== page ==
Tom Watson probably deserves a trophy of some kind, or at least a cape. When he isn't bust busting the chops of Murdoch & Son, it would appear he finds time to champion video games, this time stepping up to defend Modern Warfare 3 against a broad complaint from the infamous Keith Vaz.
Vaz's complaint not only cries wolf at the unproven link between violent crime and violent video games, but he also asserts that the game is one 'in which players engage in gratuitous acts of violence against members of the public; notes in particular the harrowing scenes in which a London Underground train is bombed by terrorists, bearing a remarkable resemblance to the tragic events of 7 July 2005'.
It would be offensive if it weren't so speculative and full of holes. Mr. Watson offered up an amendment whereby he 'encourages the BBFC to uphold the opinion of the public that whilst the content of video games may be unsettling or upsetting to some, adults should be free to choose their own entertainment in the absence of legal issues or material which raises a risk or harm'.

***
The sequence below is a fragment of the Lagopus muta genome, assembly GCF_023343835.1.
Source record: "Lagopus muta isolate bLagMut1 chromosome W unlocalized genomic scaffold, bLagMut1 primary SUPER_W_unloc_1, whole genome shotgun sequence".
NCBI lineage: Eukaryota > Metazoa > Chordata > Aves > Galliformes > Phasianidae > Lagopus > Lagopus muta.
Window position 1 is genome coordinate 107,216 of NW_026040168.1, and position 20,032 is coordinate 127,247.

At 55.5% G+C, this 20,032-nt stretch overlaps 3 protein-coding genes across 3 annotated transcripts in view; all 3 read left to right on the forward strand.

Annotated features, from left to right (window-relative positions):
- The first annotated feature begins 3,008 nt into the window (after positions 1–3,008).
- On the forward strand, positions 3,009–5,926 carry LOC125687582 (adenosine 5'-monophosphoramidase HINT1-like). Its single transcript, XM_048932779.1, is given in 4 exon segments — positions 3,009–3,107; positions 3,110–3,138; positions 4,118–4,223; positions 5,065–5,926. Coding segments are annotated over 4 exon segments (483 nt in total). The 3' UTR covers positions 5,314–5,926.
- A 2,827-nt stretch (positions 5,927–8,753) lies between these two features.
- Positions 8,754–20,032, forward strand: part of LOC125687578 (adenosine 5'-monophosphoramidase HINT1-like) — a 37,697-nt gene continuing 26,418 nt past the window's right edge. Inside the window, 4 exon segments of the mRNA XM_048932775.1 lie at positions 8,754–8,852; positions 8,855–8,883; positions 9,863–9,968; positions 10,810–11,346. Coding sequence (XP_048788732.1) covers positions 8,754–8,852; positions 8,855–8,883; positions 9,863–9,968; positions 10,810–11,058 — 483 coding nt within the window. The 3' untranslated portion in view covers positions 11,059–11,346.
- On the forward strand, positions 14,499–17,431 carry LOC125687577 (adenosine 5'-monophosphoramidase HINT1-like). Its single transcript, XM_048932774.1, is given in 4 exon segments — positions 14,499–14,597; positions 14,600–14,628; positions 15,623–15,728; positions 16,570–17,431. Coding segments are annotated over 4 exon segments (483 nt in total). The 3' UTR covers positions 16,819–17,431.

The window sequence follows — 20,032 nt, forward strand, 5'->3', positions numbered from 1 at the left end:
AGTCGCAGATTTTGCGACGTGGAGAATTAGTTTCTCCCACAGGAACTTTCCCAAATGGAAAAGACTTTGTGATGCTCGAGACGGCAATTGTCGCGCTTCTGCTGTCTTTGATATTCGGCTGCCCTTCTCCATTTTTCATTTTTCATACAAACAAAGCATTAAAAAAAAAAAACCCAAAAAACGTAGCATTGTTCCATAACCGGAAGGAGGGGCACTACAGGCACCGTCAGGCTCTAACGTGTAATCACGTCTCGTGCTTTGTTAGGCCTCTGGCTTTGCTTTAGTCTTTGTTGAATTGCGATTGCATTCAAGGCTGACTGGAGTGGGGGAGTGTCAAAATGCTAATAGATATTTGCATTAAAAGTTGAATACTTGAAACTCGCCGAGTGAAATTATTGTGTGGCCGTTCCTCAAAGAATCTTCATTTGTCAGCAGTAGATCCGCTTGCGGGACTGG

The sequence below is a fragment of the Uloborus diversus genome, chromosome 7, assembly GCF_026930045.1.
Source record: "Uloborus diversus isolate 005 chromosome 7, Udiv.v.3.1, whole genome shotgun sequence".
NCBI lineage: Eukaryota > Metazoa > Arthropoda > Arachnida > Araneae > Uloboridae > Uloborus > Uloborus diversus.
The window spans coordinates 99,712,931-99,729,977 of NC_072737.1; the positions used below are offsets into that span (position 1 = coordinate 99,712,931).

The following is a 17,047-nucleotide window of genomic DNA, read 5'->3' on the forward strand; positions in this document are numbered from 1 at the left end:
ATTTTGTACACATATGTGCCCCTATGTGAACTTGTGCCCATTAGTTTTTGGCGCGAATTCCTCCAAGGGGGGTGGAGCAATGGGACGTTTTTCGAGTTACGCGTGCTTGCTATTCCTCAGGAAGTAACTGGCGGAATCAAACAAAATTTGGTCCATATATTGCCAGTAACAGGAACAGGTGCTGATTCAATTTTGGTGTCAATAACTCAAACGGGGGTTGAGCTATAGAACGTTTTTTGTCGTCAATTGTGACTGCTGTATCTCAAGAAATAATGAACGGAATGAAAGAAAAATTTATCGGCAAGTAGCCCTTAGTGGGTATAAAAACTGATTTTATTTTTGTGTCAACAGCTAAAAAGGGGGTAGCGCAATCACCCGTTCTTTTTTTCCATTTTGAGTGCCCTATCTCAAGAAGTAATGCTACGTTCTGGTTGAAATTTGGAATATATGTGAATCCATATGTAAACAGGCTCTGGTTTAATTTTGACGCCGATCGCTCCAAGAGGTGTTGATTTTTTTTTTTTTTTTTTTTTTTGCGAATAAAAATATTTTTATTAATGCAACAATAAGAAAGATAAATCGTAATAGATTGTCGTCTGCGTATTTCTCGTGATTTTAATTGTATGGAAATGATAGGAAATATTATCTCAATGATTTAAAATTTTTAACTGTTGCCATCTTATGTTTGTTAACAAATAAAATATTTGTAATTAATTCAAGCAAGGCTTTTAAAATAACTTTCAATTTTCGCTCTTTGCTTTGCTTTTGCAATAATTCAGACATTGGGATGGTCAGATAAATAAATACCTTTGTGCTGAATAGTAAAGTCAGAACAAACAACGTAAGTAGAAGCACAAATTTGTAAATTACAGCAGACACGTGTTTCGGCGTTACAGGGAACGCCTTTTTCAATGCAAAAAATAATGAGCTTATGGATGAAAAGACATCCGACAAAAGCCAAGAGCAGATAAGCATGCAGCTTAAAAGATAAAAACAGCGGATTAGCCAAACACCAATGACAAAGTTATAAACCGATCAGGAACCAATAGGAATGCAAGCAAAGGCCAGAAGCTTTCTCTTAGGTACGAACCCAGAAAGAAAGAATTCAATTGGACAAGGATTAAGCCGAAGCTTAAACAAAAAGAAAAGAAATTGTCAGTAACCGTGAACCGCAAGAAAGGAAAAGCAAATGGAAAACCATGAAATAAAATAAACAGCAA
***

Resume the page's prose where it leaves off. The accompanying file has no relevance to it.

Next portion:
Watson noted that the game didn't really resemble the 7/7 attacks and furthermore congratulated the game upon 'an excellent user interface' and offering up challenges that require dexterity and co-operative play.
'Keith, for many year, has been very critical of adult content in video games and he's homed in particularly on the Call Of Duty franchise,' said Watson, speaking in reference to this topic with The Guardian. [via @tom_watson]
'He's tabled a motion, about a week ago, condemning the game. I just amended it to make the point that the game has an 18 classification and that the BBFC said in a statement that it bore no resemblance to the July 7 bombings in London - which is what he refers to in his motion.
'There may be disturbing or unsettling content in that game, but adults should have the choice as to whether they want to play those sorts of games or not.'